A shorter version of this article was presented as a paper at the Ninetieth Annual Meeting of the American Sociological Association in Washington, DC, August 19–23, 1995, as part of a special session entitled “Technologically Generated Communities”.
Shifting Worlds of Strangers: Medium Theory and Changes in “Them” Versus “Us”*
Article first published online: 9 JAN 2007
Volume 67, Issue 1, pages 59–71, January 1997
How to Cite
Meyrowitz, J. (1997), Shifting Worlds of Strangers: Medium Theory and Changes in “Them” Versus “Us”. Sociological Inquiry, 67: 59–71. doi: 10.1111/j.1475-682X.1997.tb00429.x
- Issue published online: 9 JAN 2007
- Article first published online: 9 JAN 2007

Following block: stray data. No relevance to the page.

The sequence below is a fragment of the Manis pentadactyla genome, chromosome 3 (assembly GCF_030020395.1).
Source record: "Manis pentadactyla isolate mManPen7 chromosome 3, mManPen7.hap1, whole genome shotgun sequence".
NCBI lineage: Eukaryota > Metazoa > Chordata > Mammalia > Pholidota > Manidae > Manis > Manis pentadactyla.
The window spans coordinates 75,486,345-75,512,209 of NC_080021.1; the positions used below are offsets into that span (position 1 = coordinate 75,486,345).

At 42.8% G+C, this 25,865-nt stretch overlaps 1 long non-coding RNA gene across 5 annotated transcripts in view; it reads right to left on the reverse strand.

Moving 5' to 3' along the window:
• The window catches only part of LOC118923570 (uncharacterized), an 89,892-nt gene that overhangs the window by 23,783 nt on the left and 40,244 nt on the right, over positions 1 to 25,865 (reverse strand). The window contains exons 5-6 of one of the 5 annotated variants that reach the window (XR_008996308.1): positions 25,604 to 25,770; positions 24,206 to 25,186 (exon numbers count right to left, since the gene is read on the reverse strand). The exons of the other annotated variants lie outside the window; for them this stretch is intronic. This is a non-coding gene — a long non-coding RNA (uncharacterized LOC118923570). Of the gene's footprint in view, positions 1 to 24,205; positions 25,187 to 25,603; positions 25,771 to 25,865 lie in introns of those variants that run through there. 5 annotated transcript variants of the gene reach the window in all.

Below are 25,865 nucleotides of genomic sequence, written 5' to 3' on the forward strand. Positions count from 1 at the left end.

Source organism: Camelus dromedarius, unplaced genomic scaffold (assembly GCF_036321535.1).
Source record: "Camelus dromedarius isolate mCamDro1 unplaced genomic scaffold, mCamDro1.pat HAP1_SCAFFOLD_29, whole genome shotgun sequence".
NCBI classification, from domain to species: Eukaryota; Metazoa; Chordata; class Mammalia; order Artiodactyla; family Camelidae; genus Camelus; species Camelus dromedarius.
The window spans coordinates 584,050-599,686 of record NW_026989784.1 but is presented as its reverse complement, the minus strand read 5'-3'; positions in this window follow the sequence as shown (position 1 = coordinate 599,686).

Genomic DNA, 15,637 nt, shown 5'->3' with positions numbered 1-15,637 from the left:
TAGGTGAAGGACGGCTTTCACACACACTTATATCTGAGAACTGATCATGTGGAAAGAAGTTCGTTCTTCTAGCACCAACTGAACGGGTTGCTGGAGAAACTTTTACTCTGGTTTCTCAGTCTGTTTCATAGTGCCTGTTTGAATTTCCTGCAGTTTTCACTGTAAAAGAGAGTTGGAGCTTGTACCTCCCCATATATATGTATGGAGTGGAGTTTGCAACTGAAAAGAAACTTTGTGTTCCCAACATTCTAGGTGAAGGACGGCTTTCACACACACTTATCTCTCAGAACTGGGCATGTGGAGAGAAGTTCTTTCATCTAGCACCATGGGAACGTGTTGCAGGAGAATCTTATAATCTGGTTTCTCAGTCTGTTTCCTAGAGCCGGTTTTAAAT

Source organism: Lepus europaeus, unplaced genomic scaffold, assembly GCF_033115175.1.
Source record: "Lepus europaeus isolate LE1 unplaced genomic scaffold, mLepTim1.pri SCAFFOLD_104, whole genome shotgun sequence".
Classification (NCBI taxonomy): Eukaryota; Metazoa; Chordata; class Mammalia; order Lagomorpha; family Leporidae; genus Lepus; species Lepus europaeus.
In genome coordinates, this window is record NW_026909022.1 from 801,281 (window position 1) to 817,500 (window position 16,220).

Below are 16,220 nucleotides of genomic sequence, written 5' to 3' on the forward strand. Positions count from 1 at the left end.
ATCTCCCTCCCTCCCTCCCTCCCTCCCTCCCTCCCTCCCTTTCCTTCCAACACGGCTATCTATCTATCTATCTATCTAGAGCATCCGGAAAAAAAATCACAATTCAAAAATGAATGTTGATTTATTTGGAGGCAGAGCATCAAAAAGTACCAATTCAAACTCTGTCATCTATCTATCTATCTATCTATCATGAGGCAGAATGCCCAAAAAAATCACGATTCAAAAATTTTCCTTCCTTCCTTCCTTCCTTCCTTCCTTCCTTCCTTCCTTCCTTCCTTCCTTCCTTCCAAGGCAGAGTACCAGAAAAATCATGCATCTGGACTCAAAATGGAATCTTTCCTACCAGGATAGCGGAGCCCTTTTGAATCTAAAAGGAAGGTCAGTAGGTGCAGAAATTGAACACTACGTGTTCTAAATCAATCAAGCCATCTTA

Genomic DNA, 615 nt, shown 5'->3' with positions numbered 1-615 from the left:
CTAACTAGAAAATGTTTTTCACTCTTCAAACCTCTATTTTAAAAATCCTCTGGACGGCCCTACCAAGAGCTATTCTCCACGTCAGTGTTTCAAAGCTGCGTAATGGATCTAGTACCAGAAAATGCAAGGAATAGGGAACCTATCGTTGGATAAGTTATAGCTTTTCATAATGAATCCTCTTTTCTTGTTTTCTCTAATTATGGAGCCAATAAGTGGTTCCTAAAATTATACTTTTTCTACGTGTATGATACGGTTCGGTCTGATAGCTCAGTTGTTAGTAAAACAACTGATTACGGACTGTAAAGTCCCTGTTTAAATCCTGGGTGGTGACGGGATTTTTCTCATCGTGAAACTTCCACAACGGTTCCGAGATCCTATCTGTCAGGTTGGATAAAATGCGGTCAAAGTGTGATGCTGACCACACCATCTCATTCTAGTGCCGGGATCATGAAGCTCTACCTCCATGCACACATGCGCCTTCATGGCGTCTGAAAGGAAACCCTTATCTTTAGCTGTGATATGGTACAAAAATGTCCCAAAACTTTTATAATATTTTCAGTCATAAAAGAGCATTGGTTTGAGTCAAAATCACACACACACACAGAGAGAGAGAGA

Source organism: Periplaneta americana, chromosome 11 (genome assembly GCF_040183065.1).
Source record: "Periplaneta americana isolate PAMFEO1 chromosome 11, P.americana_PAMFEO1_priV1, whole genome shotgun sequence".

Macrolevel analyses of the influence of different communication technologies are more difficult to test and apply than the results of focused studies of particular media messages. Nevertheless, “medium theory” is of potentially great significance because it outlines how media, rather than functioning simply as channels for conveying information between two or more social environments, are themselves social contexts that foster certain forms of interaction and social identities.
This article uses a medium-theory perspective to address one variable related to “technological communities”—the changing boundaries between “them” and “us.” The ways in which oral, print, and electronic modes of communication each foster a different balance between strangers and “familiars” are outlined.